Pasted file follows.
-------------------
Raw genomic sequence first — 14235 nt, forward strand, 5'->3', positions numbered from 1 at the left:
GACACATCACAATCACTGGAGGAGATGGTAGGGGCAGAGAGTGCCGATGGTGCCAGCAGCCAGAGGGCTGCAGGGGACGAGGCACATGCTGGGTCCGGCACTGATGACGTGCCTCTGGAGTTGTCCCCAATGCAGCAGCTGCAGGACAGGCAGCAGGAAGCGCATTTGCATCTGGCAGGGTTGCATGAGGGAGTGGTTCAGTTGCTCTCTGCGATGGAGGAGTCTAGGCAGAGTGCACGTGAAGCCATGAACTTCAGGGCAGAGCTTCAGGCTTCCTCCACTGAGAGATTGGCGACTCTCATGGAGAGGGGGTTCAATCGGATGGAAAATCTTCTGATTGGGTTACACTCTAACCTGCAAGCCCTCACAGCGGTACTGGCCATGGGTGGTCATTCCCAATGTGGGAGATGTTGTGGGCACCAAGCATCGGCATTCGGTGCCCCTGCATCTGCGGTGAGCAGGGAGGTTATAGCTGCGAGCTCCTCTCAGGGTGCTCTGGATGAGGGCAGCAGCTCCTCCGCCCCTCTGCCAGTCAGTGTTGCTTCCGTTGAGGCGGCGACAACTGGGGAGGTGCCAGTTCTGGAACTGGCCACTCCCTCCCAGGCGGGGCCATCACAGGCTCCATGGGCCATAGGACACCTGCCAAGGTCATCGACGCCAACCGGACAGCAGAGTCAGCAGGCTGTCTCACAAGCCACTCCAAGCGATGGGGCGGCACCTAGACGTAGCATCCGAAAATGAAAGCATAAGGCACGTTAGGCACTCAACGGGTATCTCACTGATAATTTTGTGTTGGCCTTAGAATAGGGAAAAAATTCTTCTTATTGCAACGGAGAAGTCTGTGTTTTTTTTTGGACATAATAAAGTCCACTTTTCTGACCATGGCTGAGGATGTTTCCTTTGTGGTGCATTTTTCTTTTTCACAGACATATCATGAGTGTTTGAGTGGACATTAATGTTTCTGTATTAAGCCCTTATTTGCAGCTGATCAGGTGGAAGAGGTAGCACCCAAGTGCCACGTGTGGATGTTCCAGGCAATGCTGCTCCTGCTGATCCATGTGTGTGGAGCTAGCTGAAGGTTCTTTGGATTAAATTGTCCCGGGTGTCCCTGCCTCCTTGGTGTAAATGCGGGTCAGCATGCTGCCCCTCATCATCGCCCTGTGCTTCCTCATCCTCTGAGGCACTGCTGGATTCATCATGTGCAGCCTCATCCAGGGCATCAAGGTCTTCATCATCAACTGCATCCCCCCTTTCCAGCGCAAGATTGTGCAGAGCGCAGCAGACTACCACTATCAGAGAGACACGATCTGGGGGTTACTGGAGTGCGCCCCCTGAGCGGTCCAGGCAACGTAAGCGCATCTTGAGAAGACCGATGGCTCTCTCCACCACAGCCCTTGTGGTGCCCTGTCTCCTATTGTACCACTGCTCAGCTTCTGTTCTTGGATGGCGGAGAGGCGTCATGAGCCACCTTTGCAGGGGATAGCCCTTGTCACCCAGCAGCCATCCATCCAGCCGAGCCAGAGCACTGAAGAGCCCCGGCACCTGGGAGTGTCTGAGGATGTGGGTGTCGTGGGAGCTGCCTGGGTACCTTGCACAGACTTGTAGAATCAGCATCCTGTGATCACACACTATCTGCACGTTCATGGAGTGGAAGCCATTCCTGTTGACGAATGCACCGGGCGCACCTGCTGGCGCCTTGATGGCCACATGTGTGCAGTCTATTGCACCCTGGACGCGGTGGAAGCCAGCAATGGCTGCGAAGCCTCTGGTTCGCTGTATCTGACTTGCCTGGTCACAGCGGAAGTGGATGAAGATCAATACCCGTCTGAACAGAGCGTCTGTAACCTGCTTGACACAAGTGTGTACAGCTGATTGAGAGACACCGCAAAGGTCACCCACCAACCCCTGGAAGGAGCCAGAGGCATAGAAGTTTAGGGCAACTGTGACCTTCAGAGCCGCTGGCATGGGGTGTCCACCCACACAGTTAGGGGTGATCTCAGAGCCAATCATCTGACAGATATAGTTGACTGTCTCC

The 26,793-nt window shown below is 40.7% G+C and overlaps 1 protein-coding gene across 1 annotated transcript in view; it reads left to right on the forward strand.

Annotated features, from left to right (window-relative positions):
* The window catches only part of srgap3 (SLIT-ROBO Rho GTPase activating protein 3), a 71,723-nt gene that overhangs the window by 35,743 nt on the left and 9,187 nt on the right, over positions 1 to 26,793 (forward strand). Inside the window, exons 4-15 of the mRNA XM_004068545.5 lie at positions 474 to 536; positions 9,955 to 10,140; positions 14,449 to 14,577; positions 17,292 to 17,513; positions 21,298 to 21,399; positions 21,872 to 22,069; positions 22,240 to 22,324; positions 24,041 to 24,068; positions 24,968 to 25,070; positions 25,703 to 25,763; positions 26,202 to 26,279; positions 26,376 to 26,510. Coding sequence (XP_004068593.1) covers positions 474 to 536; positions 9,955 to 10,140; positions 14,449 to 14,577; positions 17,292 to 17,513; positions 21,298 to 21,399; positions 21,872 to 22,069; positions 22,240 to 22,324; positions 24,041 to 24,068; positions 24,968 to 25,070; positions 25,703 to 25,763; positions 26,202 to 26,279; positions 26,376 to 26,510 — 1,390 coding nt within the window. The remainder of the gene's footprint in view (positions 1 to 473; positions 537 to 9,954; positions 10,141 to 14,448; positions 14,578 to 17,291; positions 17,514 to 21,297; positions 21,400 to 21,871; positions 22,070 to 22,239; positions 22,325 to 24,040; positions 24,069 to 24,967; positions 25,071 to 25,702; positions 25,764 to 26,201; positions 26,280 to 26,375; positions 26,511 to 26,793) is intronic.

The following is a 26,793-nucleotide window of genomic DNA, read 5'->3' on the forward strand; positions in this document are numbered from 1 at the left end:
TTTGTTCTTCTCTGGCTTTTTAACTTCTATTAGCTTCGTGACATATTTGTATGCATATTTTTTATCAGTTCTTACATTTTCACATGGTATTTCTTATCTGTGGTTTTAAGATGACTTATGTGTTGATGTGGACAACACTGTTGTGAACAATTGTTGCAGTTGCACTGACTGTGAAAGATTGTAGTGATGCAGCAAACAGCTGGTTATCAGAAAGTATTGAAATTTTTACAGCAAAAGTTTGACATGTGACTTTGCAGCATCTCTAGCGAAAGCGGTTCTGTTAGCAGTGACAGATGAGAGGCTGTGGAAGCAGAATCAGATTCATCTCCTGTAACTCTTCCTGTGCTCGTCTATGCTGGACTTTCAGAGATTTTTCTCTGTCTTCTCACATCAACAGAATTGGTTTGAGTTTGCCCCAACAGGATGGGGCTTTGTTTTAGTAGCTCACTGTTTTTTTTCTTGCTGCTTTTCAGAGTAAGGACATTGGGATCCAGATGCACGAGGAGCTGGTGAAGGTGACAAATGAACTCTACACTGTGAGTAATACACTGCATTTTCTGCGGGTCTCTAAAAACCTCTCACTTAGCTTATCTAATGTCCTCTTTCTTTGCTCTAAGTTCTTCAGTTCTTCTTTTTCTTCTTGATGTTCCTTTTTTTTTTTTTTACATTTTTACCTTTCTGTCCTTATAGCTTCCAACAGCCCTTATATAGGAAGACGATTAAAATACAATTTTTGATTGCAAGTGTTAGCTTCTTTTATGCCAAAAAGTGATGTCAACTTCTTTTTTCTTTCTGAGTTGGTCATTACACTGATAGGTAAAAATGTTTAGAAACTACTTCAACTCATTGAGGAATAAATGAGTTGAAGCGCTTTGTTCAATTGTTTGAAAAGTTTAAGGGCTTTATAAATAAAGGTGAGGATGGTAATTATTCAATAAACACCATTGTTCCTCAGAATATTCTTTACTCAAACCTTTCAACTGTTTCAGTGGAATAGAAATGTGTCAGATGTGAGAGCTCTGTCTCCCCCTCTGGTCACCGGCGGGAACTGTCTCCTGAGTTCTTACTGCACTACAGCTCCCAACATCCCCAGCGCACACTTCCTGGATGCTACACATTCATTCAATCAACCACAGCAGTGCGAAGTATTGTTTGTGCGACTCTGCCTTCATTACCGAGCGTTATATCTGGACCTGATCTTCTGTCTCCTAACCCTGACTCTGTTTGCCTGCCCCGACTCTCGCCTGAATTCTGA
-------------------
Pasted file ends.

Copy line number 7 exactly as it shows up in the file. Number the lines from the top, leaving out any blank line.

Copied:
TTTGTTCTTCTCTGGCTTTTTAACTTCTATTAGCTTCGTGACATATTTGTATGCATATTTTTTATCAGTTCTTACATTTTCACATGGTATTTCTTATCTGTGGTTTTAAGATGACTTATGTGTTGATGTGGACAACACTGTTGTGAACAATTGTTGCAGTTGCACTGACTGTGAAAGATTGTAGTGATGCAGCAAACAGCTGGTTATCAGAAAGTATTGAAATTTTTACAGCAAAAGTTTGACATGTGACTTTGCAGCATCTCTAGCGAAAGCGGTTCTGTTAGCAGTGACAGATGAGAGGCTGTGGAAGCAGAATCAGATTCATCTCCTGTAACTCTTCCTGTGCTCGTCTATGCTGGACTTTCAGAGATTTTTCTCTGTCTTCTCACATCAACAGAATTGGTTTGAGTTTGCCCCAACAGGATGGGGCTTTGTTTTAGTAGCTCACTGTTTTTTTTCTTGCTGCTTTTCAGAGTAAGGACATTGGGATCCAGATGCACGAGGAGCTGGTGAAGGTGACAAATGAACTCTACACTGTGAGTAATACACTGCATTTTCTGCGGGTCTCTAAAAACCTCTCACTTAGCTTATCTAATGTCCTCTTTCTTTGCTCTAAGTTCTTCAGTTCTTCTTTTTCTTCTTGATGTTCCTTTTTTTTTTTTTTACATTTTTACCTTTCTGTCCTTATAGCTTCCAACAGCCCTTATATAGGAAGACGATTAAAATACAATTTTTGATTGCAAGTGTTAGCTTCTTTTATGCCAAAAAGTGATGTCAACTTCTTTTTTCTTTCTGAGTTGGTCATTACACTGATAGGTAAAAATGTTTAGAAACTACTTCAACTCATTGAGGAATAAATGAGTTGAAGCGCTTTGTTCAATTGTTTGAAAAGTTTAAGGGCTTTATAAATAAAGGTGAGGATGGTAATTATTCAATAAACACCATTGTTCCTCAGAATATTCTTTACTCAAACCTTTCAACTGTTTCAGTGGAATAGAAATGTGTCAGATGTGAGAGCTCTGTCTCCCCCTCTGGTCACCGGCGGGAACTGTCTCCTGAGTTCTTACTGCACTACAGCTCCCAACATCCCCAGCGCACACTTCCTGGATGCTACACATTCATTCAATCAACCACAGCAGTGCGAAGTATTGTTTGTGCGACTCTGCCTTCATTACCGAGCGTTATATCTGGACCTGATCTTCTGTCTCCTAACCCTGACTCTGTTTGCCTGCCCCGACTCTCGCCTGAATTCTGA